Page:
UNNNGH! UNNNGH! UNNNGH! UNNNGH! UNNNGH! That was the deafening blast of a tanker’s horn blaring as it bore down on us in the channel. Five horn blasts is a warning. We had decided to sail out into the ocean for the first time. We were sailing the narrow harbor channel to get out and, because of the wind direction, had to tack across it. The tanker, which would not even feel our boat hit it, hailed us on the VHF to ask our intention. Can I just say how big these things are and how quickly they come upon you? We look up their specs through AIS on our chartplotter. This container ship is 150 feet wide and .2 miles long. To put that in perspective, our boat is 13 feet wide and 41 feet long. I feel like a mouse looking up at an elephant prior to being trampled.
Our boat is heeling, there are raised voices and this is about the time I start freaking out thinking “maybe I [meaning me) can’t do this.” It’s the first time I’m really afraid. The channel is crowded and Matt doesn’t feel well. All I can think is what will happen if it’s just me and I need to bring us back in safely (did I mention that we have to pass through the jetties, i.e., a 3-mile long set of rock walls that are hidden at high tide on the way out? And that we’ve heard numerous stories of whole families perishing after crashing up on them?). [see below]
Matt, however, sees my freak out as progress. “You know that 4×4 quadrant with competence on one axis and awareness on the other?” he asks. “I think you’ve just passed from incompetently unaware to incompetently aware. It sounds like an insult but it’s not.” This from the man who, after we had been dating a few months, informed me that I was #10 on his priority list (after divine beings, family members and friends) and that it was actually quite an honor to be in the top ten [My sister had looked at me incredulously and said, “I’d break up with him immediately” when I told her]. But I understand what he’s saying and he’s right. I’m not that competent yet but at least I know it. He acquiesces to my fear and we save the ocean for another day.
A few years ago we had the annual celebration of Mother’s Day and Father’s Day in May and June, respectively. “Why,” one of the boys asked, “isn’t there a day for us?” “What do you mean?” I said, “You each have a birthday every year.” “Well so do you,” they countered, still feeling there should be a separate day of celebration. And so, … Brother’s Day was born (Hallmark still hasn’t figured out this is yet another money-making opportunity). We celebrate Brother’s Day the weekend after Mother’s Day to ensure that we don’t forget it. [Matt’s card for the boys].
I had the flu so Matt did the preparations. He came back from the store and dumped all the stash on the table, saying he needed help deciding who would get what. I informed him that he set a new bar. I generally give a small token gift and a chocolate. They’re supposed to give a gift or do something for each other. There was a small Superhero suitcase, school workbooks, 30 feet of rope (sailors love rope), carabiners, a penknife, and a magnesium fire starter (you scrape shavings and then light them), among other items. I looked at Matt. “Really?” I asked. “We’re going to give a 6-year old a knife and a fire starter … on a boat? Maybe we should also give him some gasoline, a beer and the keys to the car.” The boys received Legos from their grandparents and then chose to have lunch at PF Changs, during which they informed the server it was Brother’s Day. He looked surprised, then amused. (postscript: Regardless of our decision to hold back the fire starter, the boys loved their gifts and had a wonderful day).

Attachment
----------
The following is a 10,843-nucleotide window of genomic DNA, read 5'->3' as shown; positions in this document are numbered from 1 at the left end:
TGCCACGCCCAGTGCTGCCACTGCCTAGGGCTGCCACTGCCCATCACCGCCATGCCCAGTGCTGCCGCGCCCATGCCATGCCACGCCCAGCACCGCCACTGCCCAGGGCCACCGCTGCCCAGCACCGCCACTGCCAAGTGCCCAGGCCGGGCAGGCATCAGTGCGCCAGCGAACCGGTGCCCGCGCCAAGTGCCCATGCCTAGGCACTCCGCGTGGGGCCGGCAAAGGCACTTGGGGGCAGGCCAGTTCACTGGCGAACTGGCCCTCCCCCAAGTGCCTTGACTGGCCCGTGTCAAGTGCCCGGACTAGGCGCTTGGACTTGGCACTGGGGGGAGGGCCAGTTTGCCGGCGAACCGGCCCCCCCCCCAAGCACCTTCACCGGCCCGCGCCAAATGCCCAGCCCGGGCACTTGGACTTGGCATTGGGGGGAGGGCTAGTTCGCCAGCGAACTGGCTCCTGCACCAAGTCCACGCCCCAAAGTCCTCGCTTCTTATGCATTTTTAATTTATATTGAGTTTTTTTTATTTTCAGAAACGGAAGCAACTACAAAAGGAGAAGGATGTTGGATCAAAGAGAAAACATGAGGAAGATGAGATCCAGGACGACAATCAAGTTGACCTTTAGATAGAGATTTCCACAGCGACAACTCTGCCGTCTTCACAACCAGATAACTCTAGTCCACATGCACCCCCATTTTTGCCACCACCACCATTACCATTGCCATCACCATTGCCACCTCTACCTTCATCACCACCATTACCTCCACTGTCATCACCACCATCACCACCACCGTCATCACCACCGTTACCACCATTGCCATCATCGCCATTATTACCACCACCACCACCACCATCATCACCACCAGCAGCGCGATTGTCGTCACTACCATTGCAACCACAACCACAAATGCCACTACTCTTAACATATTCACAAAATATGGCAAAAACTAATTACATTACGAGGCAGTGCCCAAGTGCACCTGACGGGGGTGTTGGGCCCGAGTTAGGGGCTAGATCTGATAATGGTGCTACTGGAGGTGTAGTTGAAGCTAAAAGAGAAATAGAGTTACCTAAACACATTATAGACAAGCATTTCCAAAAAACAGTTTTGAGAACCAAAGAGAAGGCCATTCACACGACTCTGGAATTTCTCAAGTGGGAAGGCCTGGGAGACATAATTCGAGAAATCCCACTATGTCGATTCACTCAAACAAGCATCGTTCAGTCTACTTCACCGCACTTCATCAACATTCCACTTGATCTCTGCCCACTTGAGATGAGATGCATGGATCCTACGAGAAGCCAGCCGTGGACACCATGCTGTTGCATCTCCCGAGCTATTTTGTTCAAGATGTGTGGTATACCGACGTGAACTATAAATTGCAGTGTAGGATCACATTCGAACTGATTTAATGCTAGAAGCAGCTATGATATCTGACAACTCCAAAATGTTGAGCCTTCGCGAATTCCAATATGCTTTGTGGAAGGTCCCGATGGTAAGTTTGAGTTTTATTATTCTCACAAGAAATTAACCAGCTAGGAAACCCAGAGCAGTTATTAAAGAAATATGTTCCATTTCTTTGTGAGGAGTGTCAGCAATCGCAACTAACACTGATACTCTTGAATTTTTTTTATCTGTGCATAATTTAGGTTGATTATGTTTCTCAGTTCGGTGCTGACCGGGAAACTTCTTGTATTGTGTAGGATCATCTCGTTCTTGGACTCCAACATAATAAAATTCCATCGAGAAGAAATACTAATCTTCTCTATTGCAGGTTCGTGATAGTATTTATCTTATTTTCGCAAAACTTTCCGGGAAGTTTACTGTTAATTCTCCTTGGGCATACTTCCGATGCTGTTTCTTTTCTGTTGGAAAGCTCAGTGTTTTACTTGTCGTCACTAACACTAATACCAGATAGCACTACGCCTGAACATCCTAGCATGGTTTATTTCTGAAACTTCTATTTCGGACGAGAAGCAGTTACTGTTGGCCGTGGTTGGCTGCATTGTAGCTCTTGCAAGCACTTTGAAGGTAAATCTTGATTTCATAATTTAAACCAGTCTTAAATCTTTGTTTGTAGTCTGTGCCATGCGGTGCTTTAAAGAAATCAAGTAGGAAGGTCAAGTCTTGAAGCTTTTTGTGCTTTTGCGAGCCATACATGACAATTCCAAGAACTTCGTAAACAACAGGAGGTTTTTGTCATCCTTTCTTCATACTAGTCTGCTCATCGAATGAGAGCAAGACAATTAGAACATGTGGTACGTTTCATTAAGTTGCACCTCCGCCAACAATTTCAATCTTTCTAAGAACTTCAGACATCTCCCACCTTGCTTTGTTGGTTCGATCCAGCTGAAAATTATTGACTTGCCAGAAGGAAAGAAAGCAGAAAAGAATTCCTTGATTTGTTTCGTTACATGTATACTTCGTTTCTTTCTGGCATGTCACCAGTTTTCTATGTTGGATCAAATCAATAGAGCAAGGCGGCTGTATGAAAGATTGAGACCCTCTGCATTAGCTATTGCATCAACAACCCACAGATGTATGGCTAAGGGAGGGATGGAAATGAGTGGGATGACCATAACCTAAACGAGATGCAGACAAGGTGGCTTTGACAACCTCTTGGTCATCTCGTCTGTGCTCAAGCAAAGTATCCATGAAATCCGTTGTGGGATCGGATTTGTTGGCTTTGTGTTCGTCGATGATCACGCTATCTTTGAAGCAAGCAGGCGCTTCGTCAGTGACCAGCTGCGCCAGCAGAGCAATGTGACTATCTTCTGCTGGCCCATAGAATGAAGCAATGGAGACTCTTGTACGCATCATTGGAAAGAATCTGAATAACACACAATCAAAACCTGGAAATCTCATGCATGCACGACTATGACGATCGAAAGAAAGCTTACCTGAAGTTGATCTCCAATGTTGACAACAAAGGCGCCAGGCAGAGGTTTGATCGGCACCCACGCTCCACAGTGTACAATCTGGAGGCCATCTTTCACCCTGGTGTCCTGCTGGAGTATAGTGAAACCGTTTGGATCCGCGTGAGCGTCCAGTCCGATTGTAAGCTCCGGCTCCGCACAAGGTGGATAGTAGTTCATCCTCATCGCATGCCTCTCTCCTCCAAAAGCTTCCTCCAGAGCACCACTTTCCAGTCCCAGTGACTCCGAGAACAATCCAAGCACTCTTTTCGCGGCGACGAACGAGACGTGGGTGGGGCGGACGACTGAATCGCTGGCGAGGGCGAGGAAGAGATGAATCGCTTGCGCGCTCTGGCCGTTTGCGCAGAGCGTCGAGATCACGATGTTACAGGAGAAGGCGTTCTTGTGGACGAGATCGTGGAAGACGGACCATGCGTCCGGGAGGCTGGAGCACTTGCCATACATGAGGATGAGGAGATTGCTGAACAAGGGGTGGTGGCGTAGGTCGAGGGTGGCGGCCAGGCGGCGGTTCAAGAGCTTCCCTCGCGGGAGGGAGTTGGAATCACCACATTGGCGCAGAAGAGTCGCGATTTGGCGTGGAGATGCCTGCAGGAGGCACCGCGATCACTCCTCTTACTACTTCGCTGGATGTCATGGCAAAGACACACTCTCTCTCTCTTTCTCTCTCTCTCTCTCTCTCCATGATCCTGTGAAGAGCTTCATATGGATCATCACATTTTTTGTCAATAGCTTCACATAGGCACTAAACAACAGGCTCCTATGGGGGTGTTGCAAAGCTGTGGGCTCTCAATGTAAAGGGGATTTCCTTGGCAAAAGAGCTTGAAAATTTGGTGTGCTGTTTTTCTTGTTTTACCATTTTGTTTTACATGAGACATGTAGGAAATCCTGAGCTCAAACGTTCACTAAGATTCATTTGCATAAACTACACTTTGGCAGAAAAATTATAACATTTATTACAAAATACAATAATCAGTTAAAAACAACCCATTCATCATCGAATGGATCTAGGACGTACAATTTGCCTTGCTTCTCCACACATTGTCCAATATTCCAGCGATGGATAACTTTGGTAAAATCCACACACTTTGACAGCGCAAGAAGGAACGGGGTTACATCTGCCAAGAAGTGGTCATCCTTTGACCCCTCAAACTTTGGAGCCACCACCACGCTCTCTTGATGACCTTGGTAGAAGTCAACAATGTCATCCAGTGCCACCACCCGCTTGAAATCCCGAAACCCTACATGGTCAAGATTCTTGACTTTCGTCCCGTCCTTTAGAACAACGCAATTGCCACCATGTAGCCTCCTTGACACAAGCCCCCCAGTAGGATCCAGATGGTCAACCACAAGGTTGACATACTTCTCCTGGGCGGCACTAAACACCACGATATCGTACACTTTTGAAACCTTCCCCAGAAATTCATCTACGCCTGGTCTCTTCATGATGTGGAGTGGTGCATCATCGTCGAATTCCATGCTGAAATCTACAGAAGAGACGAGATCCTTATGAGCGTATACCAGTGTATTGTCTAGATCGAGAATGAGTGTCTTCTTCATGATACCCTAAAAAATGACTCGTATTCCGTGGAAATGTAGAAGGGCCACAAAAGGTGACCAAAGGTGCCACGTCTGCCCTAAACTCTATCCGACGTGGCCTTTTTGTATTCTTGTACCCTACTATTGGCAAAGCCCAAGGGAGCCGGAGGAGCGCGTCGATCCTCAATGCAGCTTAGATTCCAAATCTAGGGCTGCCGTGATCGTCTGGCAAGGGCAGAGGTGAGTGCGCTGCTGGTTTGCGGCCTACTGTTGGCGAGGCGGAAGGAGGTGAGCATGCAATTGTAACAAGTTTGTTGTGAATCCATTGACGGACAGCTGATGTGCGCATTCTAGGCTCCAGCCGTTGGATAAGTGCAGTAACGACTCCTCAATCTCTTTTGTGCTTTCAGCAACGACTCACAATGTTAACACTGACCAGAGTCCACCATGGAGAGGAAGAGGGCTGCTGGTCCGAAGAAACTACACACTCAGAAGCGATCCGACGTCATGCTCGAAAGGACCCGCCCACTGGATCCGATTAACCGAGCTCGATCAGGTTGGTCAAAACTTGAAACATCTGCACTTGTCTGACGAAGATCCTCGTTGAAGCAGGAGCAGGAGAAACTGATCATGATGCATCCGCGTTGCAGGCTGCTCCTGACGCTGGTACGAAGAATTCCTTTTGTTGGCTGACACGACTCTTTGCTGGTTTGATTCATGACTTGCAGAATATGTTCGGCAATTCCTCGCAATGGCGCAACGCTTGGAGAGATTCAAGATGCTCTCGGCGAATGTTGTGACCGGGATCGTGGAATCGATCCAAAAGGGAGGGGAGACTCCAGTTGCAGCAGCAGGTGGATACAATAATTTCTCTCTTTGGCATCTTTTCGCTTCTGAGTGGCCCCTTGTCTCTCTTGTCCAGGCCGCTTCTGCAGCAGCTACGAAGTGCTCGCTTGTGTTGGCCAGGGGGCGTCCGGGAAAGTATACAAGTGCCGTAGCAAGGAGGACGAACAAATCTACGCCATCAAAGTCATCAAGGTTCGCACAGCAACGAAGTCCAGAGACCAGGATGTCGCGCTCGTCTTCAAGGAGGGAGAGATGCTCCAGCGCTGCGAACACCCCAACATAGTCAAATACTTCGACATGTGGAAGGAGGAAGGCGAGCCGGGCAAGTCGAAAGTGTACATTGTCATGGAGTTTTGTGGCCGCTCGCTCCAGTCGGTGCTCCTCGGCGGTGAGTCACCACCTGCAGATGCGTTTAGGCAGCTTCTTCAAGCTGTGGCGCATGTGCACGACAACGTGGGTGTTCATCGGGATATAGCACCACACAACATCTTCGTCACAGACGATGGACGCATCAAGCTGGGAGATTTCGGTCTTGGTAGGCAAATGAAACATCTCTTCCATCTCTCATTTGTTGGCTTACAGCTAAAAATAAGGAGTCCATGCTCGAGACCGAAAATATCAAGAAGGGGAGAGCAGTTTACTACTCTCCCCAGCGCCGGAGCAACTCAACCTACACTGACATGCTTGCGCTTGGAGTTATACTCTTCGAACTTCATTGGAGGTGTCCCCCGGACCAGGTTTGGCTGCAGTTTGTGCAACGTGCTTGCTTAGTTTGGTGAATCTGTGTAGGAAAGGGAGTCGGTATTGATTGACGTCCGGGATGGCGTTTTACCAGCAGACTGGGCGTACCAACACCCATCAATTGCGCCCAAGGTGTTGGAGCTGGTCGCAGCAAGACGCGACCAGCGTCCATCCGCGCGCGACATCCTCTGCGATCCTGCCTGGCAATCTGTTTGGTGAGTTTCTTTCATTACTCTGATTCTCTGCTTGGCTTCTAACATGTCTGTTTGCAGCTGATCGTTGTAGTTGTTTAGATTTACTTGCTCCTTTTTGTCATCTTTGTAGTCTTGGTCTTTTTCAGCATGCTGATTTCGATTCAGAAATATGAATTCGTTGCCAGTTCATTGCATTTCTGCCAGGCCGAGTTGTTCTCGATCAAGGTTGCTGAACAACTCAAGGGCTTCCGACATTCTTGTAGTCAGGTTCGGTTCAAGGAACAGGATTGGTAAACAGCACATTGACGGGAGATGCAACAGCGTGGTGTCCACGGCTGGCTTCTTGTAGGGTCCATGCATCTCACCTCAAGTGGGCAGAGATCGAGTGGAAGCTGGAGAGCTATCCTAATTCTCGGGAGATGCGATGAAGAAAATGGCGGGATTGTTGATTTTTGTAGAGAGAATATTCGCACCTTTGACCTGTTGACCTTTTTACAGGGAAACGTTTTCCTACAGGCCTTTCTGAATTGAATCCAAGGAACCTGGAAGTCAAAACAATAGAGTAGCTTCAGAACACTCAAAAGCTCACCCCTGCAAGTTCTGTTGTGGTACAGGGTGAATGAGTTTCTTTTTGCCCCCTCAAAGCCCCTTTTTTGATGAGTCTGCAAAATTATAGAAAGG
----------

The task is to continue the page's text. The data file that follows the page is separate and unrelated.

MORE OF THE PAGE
My parents arrived shortly after Mother’s Day and spent a week with us. The timing couldn’t have been better – I got the flu so the boys had 3 sleepovers with their grandparents. I had the luxury of being able to just be sick and not have to hold it together and parent. My mom and I always have a great time together so we have to actually plan to do things or we will just sit around talking and laughing. We went to Magnolia Plantation and saw the gardens, took a tour of the slave quarters, and saw alligators during a boat ride.
We also took my parents out for a sail. The wind was good and about 5 dolphins came up to the stern of the boat and played with us.
A rare candid photo of Matt and me together, courtesy of my mom’s obsession with taking photos.
In April, when Matt and I realized we couldn’t get further south, we mapped out alternative plans and talked about the importance of increasing my sailing skills. Fear raised its ugly head again. I confessed to Matt I was scared that I would go through all of the classes and training and that we would sail a lot and he still wouldn’t think I was very competent. I expected a comforting arm around my shoulder from him, in his various roles as my husband, cheerleader and confidante, saying, “Oh, hon … don’t worry. You’ll be great once you’ve taken a few classes.” What I got instead was a long, hard look as he stonily intoned, “I’m quite aware that is a very real possibility.” I occasionally and conveniently forget about his other role in my life as no-holds-barred truth teller. I approach my second formal sailing class on May 12-13 (after the abysmal first one) with some trepidation.